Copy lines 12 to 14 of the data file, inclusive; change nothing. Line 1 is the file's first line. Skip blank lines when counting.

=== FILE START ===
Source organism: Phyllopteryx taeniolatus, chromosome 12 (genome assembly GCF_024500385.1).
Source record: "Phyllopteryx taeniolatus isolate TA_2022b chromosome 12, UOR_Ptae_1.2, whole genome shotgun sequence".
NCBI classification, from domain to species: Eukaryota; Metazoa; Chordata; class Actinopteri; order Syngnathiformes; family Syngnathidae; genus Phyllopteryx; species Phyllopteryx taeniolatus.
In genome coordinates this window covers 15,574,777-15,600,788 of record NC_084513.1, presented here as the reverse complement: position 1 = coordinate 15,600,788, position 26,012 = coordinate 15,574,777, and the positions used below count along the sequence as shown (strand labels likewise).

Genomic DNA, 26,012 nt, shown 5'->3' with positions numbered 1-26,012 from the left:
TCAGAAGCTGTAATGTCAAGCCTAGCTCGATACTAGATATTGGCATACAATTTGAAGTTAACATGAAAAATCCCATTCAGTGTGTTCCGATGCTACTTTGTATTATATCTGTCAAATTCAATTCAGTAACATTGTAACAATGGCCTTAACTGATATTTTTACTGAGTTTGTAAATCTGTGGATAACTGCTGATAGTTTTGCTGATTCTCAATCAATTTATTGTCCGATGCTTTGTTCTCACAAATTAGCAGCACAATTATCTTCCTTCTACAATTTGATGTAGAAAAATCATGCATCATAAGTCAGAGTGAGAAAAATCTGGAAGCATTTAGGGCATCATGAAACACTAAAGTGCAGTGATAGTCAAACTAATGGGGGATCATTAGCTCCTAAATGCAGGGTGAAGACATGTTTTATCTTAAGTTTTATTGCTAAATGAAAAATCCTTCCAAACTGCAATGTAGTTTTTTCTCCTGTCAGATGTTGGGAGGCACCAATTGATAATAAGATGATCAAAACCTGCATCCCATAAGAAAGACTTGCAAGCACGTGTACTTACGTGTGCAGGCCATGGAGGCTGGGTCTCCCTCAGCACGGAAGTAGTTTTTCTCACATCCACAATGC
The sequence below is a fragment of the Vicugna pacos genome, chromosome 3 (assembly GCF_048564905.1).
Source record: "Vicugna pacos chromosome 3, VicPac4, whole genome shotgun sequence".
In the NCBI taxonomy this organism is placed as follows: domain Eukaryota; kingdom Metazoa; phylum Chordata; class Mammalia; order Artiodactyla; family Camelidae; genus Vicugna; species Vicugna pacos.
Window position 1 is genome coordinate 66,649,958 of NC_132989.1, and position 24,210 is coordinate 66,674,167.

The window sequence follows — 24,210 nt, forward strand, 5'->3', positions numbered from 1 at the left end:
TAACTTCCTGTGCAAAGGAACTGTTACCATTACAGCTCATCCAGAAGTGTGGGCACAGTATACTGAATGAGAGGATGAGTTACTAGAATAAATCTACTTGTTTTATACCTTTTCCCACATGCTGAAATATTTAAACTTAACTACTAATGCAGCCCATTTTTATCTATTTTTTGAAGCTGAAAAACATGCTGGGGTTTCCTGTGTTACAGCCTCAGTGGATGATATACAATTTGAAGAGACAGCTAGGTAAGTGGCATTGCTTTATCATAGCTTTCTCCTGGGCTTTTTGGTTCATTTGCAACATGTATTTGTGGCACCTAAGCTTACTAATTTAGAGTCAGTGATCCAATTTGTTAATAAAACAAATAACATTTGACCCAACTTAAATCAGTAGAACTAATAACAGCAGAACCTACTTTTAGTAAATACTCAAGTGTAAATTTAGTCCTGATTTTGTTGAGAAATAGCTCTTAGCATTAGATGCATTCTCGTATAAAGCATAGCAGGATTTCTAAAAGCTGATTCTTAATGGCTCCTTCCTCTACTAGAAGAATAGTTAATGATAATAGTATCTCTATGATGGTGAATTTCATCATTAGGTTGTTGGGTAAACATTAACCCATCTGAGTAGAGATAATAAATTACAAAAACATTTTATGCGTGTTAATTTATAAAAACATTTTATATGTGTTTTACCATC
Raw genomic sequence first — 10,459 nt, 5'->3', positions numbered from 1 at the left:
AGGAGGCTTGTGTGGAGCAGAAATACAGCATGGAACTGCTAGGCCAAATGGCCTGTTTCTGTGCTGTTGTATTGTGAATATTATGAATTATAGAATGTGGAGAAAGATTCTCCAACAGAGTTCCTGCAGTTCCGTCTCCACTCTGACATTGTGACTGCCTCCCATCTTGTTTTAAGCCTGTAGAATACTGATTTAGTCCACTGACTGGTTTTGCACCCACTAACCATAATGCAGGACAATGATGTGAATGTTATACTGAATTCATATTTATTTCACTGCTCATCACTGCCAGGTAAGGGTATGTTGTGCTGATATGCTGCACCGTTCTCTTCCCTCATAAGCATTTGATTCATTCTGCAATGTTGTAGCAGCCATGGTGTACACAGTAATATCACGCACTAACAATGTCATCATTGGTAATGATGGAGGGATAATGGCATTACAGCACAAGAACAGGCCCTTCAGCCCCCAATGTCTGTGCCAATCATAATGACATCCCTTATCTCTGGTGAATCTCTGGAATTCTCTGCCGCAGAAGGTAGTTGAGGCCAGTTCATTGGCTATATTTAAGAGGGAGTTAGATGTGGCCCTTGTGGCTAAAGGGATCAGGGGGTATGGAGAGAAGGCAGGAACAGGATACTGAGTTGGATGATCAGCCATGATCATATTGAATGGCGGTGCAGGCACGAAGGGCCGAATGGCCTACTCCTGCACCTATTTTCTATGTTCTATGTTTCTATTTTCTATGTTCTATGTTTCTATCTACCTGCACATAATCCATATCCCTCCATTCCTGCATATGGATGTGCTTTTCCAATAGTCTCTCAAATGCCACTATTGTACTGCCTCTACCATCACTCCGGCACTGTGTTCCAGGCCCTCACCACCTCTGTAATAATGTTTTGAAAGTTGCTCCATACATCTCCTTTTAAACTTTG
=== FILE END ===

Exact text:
TAACTTCCTGTGCAAAGGAACTGTTACCATTACAGCTCATCCAGAAGTGTGGGCACAGTATACTGAATGAGAGGATGAGTTACTAGAATAAATCTACTTGTTTTATACCTTTTCCCACATGCTGAAATATTTAAACTTAACTACTAATGCAGCCCATTTTTATCTATTTTTTGAAGCTGAAAAACATGCTGGGGTTTCCTGTGTTACAGCCTCAGTGGATGATATACAATTTGAAGAGACAGCTAGGTAAGTGGCATTGCTTTATCATAGCTTTCTCCTGGGCTTTTTGGTTCATTTGCAACATGTATTTGTGGCACCTAAGCTTACTAATTTAGAGTCAGTGATCCAATTTGTTAATAAAACAAATAACATTTGACCCAACTTAAATCAGTAGAACTAATAACAGCAGAACCTACTTTTAGTAAATACTCAAGTGTAAATTTAGTCCTGATTTTGTTGAGAAATAGCTCTTAGCATTAGATGCATTCTCGTATAAAGCATAGCAGGATTTCTAAAAGCTGATTCTTAATGGCTCCTTCCTCTACTAGAAGAATAGTTAATGATAATAGTATCTCTATGATGGTGAATTTCATCATTAGGTTGTTGGGTAAACATTAACCCATCTGAGTAGAGATAATAAATTACAAAAACATTTTATGCGTGTTAATTTATAAAAACATTTTATATGTGTTTTACCATC
Raw genomic sequence first — 10,459 nt, 5'->3', positions numbered from 1 at the left:
AGGAGGCTTGTGTGGAGCAGAAATACAGCATGGAACTGCTAGGCCAAATGGCCTGTTTCTGTGCTGTTGTATTGTGAATATTATGAATTATAGAATGTGGAGAAAGATTCTCCAACAGAGTTCCTGCAGTTCCGTCTCCACTCTGACATTGTGACTGCCTCCCATCTTGTTTTAAGCCTGTAGAATACTGATTTAGTCCACTGACTGGTTTTGCACCCACTAACCATAATGCAGGACAATGATGTGAATGTTATACTGAATTCATATTTATTTCACTGCTCATCACTGCCAGGTAAGGGTATGTTGTGCTGATATGCTGCACCGTTCTCTTCCCTCATAAGCATTTGATTCATTCTGCAATGTTGTAGCAGCCATGGTGTACACAGTAATATCACGCACTAACAATGTCATCATTGGTAATGATGGAGGGATAATGGCATTACAGCACAAGAACAGGCCCTTCAGCCCCCAATGTCTGTGCCAATCATAATGACATCCCTTATCTCTGGTGAATCTCTGGAATTCTCTGCCGCAGAAGGTAGTTGAGGCCAGTTCATTGGCTATATTTAAGAGGGAGTTAGATGTGGCCCTTGTGGCTAAAGGGATCAGGGGGTATGGAGAGAAGGCAGGAACAGGATACTGAGTTGGATGATCAGCCATGATCATATTGAATGGCGGTGCAGGCACGAAGGGCCGAATGGCCTACTCCTGCACCTATTTTCTATGTTCTATGTTTCTATTTTCTATGTTCTATGTTTCTATCTACCTGCACATAATCCATATCCCTCCATTCCTGCATATGGATGTGCTTTTCCAATAGTCTCTCAAATGCCACTATTGTACTGCCTCTACCATCACTCCGGCACTGTGTTCCAGGCCCTCACCACCTCTGTAATAATGTTTTGAAAGTTGCTCCATACATCTCCTTTTAAACTTTG